3. Hofweber, Thomas (Aug 30, 2011). Edward N. Zalta, ed (ed.). "Logic and Ontology: Different conceptions of ontology". The Stanford Encyclopedia of Philosophy (Spring 2013 Edition). The larger discipline of ontology can thus be seen as having four parts [of which one is] the study of meta-ontology, i.e. saying what task it is that the discipline of ontology should aim to accomplish, if any, how the questions it aims to answer should be understood, and with what methodology they can be answered.CS1 maint: extra text: editors list (link)<templatestyles src="Module:Citation/CS1/styles.css"></templatestyles>.
  4. David Chalmers, David Manley, Ryan Wasserman, ed. (2009). Metametaphysics: New Essays on the Foundations of Ontology. Oxford University Press. ISBN 0199546045.CS1 maint: multiple names: editors list (link)<templatestyles src="Module:Citation/CS1/styles.css"></templatestyles>
  5. Gary Rosenkrantz (1998). "The science of being". Erkenntnis. 48: 251–255. doi:10.1023/a:1005489810828.<templatestyles src="Module:Citation/CS1/styles.css"></templatestyles>
  6. Hirsch, Eli (2003). "Chapter 3: Quantifier Variance and Realism". In Ernest Sosa and Enrique Villanueva, eds (ed.). Philosophical Issues: Realism and Relativism, a supplement to Nous. 12. Blackwell. ISBN 978-0-631-23384-8.CS1 maint: extra text: editors list (link)<templatestyles src="Module:Citation/CS1/styles.css"></templatestyles> Reprinted in Eli Hirsch (2011). "Chapter 5: Quantifier Variance and Realism". Quantifier Variance and Realism: Essays in Metaontology. Oxford University Press. pp. 68–95. ISBN 978-0199732111.<templatestyles src="Module:Citation/CS1/styles.css"></templatestyles>
  7. Jonathan Schaffer (2009). "On What Grounds What Metametaphysics". In Chalmers, Manley, and Wasserman, eds (ed.). Metametaphysics (PDF). Oxford University Press. pp. 347–83. ISBN 0199546045.CS1 maint: multiple names: editors list (link) CS1 maint: extra text: editors list (link)<templatestyles src="Module:Citation/CS1/styles.css"></templatestyles> Reprinted by Philosopher’s Annual 29, eds. Grim, Charlow, Gallow, and Herold; also reprinted in Metaphysics: An Anthology, 2nd edition, eds. Kim, Korman, and Sosa (2011), 73-96: Blackwell.) Contains an analysis of Quine and proposes that questions of existence are not fundamental.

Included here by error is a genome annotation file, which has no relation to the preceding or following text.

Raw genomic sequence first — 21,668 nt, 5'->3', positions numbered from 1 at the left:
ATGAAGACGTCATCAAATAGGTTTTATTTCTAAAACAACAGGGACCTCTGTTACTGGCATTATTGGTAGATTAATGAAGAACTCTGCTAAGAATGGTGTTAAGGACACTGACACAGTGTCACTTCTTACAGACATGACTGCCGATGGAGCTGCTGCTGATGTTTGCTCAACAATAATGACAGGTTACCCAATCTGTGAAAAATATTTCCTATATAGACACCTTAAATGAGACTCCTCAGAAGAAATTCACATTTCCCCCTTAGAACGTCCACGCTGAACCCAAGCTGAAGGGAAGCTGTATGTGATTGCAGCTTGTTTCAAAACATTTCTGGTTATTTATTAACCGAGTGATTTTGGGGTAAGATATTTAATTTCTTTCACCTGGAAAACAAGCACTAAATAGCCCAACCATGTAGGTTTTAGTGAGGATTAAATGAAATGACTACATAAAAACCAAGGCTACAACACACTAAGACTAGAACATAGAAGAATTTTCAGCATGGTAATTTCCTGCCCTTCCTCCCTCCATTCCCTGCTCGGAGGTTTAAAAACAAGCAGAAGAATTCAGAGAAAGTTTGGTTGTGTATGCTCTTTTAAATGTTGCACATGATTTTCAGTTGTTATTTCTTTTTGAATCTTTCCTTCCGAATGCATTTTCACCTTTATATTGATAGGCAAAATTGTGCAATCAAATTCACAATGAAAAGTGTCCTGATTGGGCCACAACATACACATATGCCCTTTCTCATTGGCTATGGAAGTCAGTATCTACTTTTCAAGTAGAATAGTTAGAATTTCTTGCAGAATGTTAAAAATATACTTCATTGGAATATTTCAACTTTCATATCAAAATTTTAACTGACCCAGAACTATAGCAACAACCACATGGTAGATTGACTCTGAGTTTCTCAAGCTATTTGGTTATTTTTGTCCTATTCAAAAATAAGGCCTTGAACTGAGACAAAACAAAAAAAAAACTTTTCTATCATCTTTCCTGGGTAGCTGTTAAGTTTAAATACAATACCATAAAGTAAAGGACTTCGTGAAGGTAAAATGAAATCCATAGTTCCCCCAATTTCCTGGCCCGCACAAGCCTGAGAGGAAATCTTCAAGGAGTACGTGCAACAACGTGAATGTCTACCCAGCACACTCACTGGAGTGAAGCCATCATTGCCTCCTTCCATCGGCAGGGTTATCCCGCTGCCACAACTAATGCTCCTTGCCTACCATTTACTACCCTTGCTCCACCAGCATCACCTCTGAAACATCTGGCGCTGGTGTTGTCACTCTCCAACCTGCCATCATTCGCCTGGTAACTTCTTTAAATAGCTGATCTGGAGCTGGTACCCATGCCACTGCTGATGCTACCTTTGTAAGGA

8. Amie L Thomasson (2013). "Carnap and the prospects for easy ontology". §1. Carnap's approach to existence questions. Retrieved 06-04-2013. Check date values in: |accessdate= (help)<templatestyles src="Module:Citation/CS1/styles.css"></templatestyles> To be published in Ontology after Carnap Stephan Blatti & Sandra Lapointe (eds.) On-line version of Thomasson
    (Section 1 of this reference by Thomasson is summarizing and explaining "§2. Linguistic frameworks" of Carnap, Rudolf (1950). "Empiricism, Semantics, and Ontology". Revue Internationale de Philosophie. 4: 20–40.<templatestyles src="Module:Citation/CS1/styles.css"></templatestyles> Reprinted in Carnap, Rudolf (1956). "Supplement A. Empiricism, Semantics, and Ontology". Meaning and necessity: a study in semantics and modal logic (2 ed.). University of Chicago Press. pp. 205–221.<templatestyles src="Module:Citation/CS1/styles.css"></templatestyles> — On-line version of Carnap.)

Further reading

External links